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How JavaScript works behind the scene - Execution Context and Call Stack

Swastik Yadav
July 2nd, 2021 · 2 min read

Hello World!

In this post we will see how functions are executed in JavaScript, and how variables are defined and initialized.

We will also discuss, what is hoisting?

Execution Context

Any function in JavaScript is executed in two phases:

  1. Declaration Phase: This phase is only responsible for declaring variables and functions.
  2. Execution Phase: This phase is responsible for executing function blocks.

Let’s understand both phases one by one.

We will use the following snippet to understand the execution context.

1var x = 42;
2var y = 21;
4function add(a, b) {
5 return a + b;
8function multiply(a, b) {
9 retrn a * b;
12let sum = add(42, 21); // 68
13const product = multiply(24, 20); // 480
14var sumProduct = multiply(add(x, y), 0);
16console.log(sum, product, sumProduct);

Note: In the above snippet some variables are defined with var, some with let, and some with const. I did that on purpose to show how each of them works differently in execution context.

Declaration Phase

In declaration phase variables and functions are allocated memory. But there is a slight difference in where the memory is allocated to var and let, const.

  • var: var is allocated memory in global scope or in it’s function scope and is initialized with undefined.
  • let and const: let and const are allocated memory in TDZ (Temporal Dead Zone), hence is not accessible or defined while the variable is in TDZ. It remains in TDZ unless assigned a value (initialized).

TDZ (Temporal Dead Zone) is the time between hoisting (declaration) and value assignment (initialization).


Execution Phase

In execution context:

  • Function blocks are executed in global execution context.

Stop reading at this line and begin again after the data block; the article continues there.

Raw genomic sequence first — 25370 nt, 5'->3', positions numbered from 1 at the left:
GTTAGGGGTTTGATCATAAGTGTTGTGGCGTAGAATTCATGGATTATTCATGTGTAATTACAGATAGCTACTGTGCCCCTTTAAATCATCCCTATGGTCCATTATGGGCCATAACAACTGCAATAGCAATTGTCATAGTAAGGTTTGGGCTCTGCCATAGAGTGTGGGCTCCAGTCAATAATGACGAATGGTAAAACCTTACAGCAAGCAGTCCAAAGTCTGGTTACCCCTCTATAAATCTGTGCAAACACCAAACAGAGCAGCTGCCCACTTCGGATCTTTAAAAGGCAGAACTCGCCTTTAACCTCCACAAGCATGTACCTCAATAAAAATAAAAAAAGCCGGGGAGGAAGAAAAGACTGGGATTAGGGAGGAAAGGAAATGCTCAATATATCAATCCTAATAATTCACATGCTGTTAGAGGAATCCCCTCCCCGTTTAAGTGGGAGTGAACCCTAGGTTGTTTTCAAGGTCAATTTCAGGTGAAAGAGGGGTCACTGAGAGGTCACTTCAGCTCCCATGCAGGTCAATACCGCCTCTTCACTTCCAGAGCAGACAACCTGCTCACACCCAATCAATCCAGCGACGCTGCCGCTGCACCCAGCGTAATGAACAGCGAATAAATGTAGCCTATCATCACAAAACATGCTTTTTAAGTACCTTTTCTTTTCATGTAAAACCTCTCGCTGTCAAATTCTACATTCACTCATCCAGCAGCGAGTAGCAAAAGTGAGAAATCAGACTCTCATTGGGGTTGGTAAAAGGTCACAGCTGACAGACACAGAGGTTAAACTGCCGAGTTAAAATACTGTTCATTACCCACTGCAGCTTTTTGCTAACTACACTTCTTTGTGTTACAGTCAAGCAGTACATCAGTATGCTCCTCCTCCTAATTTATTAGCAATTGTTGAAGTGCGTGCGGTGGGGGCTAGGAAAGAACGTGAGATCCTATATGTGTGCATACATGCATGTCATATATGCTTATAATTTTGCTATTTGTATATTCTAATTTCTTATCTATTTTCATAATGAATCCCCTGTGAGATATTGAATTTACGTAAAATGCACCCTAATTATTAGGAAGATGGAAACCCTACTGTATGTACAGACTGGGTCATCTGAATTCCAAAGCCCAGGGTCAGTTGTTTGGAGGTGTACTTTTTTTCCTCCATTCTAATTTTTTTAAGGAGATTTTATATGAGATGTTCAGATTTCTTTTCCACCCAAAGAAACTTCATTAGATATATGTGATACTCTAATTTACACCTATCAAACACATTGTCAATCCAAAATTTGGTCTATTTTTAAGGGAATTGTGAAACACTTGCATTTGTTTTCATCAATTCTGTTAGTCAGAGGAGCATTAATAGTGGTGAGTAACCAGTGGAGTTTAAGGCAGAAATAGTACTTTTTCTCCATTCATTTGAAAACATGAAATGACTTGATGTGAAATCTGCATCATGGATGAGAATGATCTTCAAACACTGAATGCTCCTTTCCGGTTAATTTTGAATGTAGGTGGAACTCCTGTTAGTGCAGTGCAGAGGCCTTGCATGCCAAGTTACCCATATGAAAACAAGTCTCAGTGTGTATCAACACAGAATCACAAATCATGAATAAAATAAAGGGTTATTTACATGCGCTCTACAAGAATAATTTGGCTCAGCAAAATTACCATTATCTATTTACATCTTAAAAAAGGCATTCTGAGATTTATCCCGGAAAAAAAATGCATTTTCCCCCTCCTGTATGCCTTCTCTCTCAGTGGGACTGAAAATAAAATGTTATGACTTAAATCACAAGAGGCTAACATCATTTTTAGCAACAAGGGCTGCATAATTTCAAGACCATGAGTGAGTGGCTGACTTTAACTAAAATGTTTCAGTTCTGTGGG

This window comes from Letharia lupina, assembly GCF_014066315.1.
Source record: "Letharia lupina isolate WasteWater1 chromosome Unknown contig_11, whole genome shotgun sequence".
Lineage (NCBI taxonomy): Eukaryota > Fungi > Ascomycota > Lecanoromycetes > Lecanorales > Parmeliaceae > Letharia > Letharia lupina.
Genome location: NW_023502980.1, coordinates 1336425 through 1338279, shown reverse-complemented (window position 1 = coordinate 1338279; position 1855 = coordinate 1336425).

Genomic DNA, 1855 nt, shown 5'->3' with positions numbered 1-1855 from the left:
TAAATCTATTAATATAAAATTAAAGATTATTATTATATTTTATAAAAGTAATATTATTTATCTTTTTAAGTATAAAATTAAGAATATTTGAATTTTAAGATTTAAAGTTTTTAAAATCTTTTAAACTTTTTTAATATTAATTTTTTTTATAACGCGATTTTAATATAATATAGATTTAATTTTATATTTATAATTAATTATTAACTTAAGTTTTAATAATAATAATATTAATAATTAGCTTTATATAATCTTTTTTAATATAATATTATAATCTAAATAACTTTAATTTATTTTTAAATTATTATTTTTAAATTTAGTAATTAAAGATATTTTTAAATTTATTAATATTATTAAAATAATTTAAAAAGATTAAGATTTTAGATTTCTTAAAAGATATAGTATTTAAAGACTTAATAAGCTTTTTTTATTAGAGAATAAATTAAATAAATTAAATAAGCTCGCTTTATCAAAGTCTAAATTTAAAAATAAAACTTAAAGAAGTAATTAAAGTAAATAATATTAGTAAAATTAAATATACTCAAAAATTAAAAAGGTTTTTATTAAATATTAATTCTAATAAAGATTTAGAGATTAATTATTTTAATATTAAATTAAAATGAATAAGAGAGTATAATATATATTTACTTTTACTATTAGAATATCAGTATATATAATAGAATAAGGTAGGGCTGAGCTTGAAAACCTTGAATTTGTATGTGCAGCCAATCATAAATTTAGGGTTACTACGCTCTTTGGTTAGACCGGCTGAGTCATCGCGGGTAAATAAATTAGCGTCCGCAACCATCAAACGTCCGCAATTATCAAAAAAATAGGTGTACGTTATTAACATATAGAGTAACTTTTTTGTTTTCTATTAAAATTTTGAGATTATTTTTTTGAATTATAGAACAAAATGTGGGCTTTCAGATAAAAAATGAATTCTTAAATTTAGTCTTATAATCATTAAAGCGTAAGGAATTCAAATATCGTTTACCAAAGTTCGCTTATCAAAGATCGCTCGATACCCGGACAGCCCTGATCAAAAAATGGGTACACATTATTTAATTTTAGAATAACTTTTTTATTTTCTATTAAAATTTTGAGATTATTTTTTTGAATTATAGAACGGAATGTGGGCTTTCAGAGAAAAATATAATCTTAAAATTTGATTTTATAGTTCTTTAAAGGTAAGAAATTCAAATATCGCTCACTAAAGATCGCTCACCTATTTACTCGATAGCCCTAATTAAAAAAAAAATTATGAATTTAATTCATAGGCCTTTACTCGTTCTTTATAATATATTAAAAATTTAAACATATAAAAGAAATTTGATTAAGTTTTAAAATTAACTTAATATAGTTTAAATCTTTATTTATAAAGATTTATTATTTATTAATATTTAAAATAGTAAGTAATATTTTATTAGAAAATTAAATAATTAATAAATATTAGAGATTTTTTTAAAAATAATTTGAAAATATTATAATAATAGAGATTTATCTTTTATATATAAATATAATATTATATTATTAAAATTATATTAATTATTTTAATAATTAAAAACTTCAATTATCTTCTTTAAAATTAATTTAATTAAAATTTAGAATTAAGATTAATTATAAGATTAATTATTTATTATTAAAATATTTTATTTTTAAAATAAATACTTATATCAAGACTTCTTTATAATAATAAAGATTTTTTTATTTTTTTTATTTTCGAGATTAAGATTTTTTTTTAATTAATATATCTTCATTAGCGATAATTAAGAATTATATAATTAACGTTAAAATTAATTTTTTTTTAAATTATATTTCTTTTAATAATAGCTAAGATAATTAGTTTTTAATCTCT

• Variables are assigned values.

If there are nested functions, then further Function Execution Context are created in GEC (both declaration and execution phases runs again for the nested function).


One important thing to note is that, Once a function is returned, it is cleared / removed from the execution context. And it is done with the Call Stack.


Execution context is maintained using a “Call Stack”. A stack is a LIFO (last in first out) data structure. In a stack we only insert or delete elements at the top of stack, think in terms of JavaScript Array.push and Array.pop method.

There can be only one execution context running at a time, that’s why JavaScript is a single threaded language.

Whenever an execution context is halted (may be due to some delay or data fetching), a different execution context becomes the current running EC. The halted EC might then at a later point pick back up where it left.



The concept that variables are allocated memory (declared) before the execution of code is known as hoisting.

  • var is accessible (with undefined as value) before it’s declaration because it is declared in global memory.
  • let and const are also hoisted (declared before execution) but in TDZ (temporal dead zone), hence are not accessible before their declaration in the code.

So, if the question is, Are let and const hoisted in JavaScript? The answer is Yes, they are hoisted but in temporal dead zone.

So, that’s it for this post, if you found this post helpful please do share and subscribe my newsletter for more such posts.

Thank You!

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